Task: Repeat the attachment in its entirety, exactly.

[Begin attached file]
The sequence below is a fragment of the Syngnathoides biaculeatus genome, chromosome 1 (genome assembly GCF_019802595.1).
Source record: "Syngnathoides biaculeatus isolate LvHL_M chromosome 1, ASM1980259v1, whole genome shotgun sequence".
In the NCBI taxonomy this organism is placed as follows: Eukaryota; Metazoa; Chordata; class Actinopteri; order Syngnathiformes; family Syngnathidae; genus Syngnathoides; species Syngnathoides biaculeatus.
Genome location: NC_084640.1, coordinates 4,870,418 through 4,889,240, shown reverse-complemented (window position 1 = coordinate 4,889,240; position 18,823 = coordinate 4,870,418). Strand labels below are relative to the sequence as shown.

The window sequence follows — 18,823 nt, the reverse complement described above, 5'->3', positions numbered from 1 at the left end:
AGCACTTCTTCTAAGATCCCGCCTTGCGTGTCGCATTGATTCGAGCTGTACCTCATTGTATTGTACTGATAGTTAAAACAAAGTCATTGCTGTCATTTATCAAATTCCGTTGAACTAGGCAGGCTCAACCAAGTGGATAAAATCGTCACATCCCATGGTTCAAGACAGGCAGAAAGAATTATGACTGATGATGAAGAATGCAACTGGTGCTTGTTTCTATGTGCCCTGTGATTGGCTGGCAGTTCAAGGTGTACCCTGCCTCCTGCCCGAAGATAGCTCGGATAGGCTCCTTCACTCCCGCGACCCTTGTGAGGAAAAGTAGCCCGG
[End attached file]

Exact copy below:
The sequence below is a fragment of the Syngnathoides biaculeatus genome, chromosome 1 (genome assembly GCF_019802595.1).
Source record: "Syngnathoides biaculeatus isolate LvHL_M chromosome 1, ASM1980259v1, whole genome shotgun sequence".
In the NCBI taxonomy this organism is placed as follows: Eukaryota; Metazoa; Chordata; class Actinopteri; order Syngnathiformes; family Syngnathidae; genus Syngnathoides; species Syngnathoides biaculeatus.
Genome location: NC_084640.1, coordinates 4,870,418 through 4,889,240, shown reverse-complemented (window position 1 = coordinate 4,889,240; position 18,823 = coordinate 4,870,418). Strand labels below are relative to the sequence as shown.

The window sequence follows — 18,823 nt, the reverse complement described above, 5'->3', positions numbered from 1 at the left end:
AGCACTTCTTCTAAGATCCCGCCTTGCGTGTCGCATTGATTCGAGCTGTACCTCATTGTATTGTACTGATAGTTAAAACAAAGTCATTGCTGTCATTTATCAAATTCCGTTGAACTAGGCAGGCTCAACCAAGTGGATAAAATCGTCACATCCCATGGTTCAAGACAGGCAGAAAGAATTATGACTGATGATGAAGAATGCAACTGGTGCTTGTTTCTATGTGCCCTGTGATTGGCTGGCAGTTCAAGGTGTACCCTGCCTCCTGCCCGAAGATAGCTCGGATAGGCTCCTTCACTCCCGCGACCCTTGTGAGGAAAAGTAGCCCGG